Saturday, 8 June 2013

Ultimate Six Frock Coat -
completing the costume

I’ve enjoyed showing off my Ultimate Six Frock Coat recently, but the costume is nothing without the extra items that make the ensemble complete.

One of the things I needed to sort out for myself was a waistcoat.

Of the three different versions worn by Colin Baker, my personal favourite has always been the original from season 22.
I liked the fact it had more muted colours, which somehow made the coat standout all the more. The later silk waistcoats just fought the coat and neither won. Now I know the costume is supposed to tasteless, but there are limits!


For many years I thought the waistcoat was made from a tapestry fabric or something similar, but when I got to see the original first hand I was amazed to find it is made from knitted fabric, cut as cloth.

Each side has a very distinctive design: on the left is a geometric grid, with vertical lines of grey and blocks of colour in between; the right has a zig-zag design, with a curious lattice stitch across the surface.

I knew from the outset it would be a very difficult garment to match, but I was determined to achieve it. I could see every stage would be a challenge, from making the fabric to assembling it into a waistcoat.
My college tutor and a fellow classmate who is an avid knitter were both at a loss as to how to replicate it. I quickly learned there were potential limits to what can be achieved even with modern domestic knitting machines.

I needed to find a amateur machine knitter with the skills and vision to devise a way to achieve domestically what had been created industrially.

Internet searches turned up the Machine Knitters Guild, through whom I contacted over 100 UK-based knitters. All said it was not possible or outside of their ability. No-one seemed to know where to start - that is all but one knitter who was mad enough to take it on!

She understood what I was looking for and with some inspired lateral thinking devised a way to recreate it within the limitations of the domestic knitting machines, which essentially can only handle two yarns in any one row of knit - this pattern required up to 16!!!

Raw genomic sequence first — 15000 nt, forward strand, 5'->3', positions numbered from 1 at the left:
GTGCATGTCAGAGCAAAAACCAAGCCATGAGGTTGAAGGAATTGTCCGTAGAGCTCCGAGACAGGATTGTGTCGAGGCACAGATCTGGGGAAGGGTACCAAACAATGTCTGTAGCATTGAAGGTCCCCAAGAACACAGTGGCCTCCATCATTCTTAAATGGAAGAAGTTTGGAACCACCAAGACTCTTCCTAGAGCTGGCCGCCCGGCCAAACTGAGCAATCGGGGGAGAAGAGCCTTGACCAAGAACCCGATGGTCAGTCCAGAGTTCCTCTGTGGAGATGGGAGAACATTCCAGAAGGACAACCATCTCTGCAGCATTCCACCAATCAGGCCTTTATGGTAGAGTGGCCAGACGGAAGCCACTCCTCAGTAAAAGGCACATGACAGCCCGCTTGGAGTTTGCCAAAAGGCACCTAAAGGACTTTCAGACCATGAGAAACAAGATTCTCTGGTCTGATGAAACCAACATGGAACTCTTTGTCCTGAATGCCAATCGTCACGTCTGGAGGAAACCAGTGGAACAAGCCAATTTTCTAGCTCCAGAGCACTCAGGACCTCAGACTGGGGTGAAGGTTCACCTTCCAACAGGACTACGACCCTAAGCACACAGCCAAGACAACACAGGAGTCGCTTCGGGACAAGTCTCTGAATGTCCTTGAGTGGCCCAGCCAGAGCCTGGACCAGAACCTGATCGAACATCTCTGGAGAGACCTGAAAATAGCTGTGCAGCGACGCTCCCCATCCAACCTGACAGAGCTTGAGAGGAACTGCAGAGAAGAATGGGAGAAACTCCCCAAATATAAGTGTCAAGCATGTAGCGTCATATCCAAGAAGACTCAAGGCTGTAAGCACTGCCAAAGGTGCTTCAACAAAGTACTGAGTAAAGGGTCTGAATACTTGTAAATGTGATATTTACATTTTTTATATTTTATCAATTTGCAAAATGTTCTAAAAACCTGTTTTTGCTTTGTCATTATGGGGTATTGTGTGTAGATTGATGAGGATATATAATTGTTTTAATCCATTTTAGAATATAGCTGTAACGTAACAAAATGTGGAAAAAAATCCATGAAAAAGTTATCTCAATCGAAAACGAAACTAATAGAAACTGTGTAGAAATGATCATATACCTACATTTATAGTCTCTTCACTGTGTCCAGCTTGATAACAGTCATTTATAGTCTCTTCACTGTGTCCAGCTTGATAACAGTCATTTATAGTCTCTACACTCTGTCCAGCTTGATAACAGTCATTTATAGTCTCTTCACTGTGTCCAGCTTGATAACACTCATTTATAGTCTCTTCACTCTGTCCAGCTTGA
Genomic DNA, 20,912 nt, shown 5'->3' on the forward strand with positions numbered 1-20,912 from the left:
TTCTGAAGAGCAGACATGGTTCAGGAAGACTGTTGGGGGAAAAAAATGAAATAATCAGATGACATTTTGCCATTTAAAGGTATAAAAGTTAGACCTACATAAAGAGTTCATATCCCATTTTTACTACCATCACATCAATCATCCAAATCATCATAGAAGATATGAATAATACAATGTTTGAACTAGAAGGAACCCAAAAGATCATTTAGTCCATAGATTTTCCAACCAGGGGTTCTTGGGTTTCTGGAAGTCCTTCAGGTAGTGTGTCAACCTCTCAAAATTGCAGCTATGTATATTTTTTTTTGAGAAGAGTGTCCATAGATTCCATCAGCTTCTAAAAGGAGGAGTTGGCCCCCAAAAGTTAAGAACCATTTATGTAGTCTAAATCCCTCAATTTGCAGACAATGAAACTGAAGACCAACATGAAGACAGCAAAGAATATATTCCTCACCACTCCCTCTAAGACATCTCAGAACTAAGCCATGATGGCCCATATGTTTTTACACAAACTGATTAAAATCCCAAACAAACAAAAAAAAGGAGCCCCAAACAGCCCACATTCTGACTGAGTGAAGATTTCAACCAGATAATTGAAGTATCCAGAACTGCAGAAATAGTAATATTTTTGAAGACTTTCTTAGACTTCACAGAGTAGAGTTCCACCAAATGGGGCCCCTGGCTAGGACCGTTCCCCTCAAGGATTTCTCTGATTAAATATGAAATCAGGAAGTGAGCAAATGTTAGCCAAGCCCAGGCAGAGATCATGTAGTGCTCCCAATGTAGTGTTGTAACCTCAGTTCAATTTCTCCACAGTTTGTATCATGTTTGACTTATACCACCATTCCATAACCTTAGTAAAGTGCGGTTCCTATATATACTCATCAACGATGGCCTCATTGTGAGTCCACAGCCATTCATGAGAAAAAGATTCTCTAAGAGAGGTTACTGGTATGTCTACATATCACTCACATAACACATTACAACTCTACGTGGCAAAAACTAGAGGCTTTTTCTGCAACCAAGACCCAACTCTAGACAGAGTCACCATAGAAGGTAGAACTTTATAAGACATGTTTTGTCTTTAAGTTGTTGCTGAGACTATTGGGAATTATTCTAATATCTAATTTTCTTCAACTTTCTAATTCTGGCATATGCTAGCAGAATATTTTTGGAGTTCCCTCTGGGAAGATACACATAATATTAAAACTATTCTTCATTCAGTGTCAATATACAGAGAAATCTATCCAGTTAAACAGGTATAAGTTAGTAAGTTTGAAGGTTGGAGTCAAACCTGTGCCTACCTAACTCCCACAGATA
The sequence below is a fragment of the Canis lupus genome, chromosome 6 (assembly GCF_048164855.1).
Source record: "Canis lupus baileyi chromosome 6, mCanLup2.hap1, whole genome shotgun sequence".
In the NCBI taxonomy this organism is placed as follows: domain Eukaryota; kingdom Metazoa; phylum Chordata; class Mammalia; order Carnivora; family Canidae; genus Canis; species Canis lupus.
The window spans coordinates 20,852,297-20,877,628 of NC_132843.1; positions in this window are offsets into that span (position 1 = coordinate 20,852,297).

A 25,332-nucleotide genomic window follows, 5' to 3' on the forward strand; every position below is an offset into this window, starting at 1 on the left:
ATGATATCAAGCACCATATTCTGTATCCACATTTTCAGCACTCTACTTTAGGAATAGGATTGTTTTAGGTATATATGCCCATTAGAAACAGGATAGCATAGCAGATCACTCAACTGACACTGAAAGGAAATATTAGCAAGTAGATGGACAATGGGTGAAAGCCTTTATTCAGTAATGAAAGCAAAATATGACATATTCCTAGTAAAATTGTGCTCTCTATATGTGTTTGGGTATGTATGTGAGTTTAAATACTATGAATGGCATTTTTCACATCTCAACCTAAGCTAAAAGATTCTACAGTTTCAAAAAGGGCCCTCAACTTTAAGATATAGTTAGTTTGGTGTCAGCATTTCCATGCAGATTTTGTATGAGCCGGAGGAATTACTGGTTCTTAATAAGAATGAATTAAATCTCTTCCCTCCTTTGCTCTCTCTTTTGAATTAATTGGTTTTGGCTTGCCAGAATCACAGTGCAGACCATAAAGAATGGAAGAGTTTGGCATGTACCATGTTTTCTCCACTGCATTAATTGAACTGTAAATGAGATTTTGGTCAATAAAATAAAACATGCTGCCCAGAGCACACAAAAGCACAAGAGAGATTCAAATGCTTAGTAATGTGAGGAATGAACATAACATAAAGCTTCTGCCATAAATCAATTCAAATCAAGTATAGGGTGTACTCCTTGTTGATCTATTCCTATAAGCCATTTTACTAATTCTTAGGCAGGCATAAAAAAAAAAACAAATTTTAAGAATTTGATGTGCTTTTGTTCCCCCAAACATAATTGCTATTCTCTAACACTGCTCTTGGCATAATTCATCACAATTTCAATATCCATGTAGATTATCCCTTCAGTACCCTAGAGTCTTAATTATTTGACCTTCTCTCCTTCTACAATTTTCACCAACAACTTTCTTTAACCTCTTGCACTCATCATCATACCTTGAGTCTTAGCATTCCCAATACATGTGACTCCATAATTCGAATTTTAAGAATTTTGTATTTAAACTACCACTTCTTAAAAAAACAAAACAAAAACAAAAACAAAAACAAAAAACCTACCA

First we had to sort out the basic pattern and get the scale correct.
We went through a number of small simple knits which were solely for stitch count, so ignore the colours being used.
After a bit of adjustment we had a combination we were happy with.

The original knitted fabric uses an eye-watering number of yarn colours, some of which are hardly used. At this stage using all is well out of my budget, so we narrowed it down to eight essential colours which would give enough of a range to produce a visual match.

Once the pattern was established, and the yarn colours chosen, all that remained was the arduous task of knitting the fabric needed to make the waistcoat.

Although we are using a machine to knit the fabric, it is not a simple case of bashing out yards of knitting. No two colours are used on more than three or four consecutive rows before they have to be switched for a different pair. This has to be changed manually, so progress is slow and laborious with continual stop-start to keep up with the pattern.

Nonetheless, my knitter was a real trooper and was able to knit me a good couple of metres of fabric in the time we allowed for the job.
All I had to do was make the fabric up into a waistcoat - and that's a whole other story!

5 comments:

  1. Tasteless taste!

    It's beautiful Steve.

    Your work makes me fall in love the Doctor Who costume pieces that I've never usually given a second thought.

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  2. Gorgeous work as always Ricks.

    Really is quite impressive how much work has gone into six's costume, considering how much hate it gets for being bashed together and ugly. It really is quite a feat of worksmanship.

    Also, not to be pedantic, but didn't the real waistcoat have a tailback?

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    Replies
    1. Well, yes and no.

      The original has tails, but a second one was made without.

      This is really just my prototype and I have limited knit fabric so just did the fronts.
      Technically the back should be knit too, not linking fabric, but I was wearing this at Gallifrey One and wanted to keep the heat down in the costume.

      I'm getting more knit made and now back in the UK will look to do a FULL replica with all the bells and whistles.

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    2. Actually, with the satin backing it looks like something I'd like to wear around town...

      How durable is that fabric?

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    3. The knit? Surprisingly good.

      And I have to say it was less scary to work with than I'd feared.
      Just needed to let it know who was boss!

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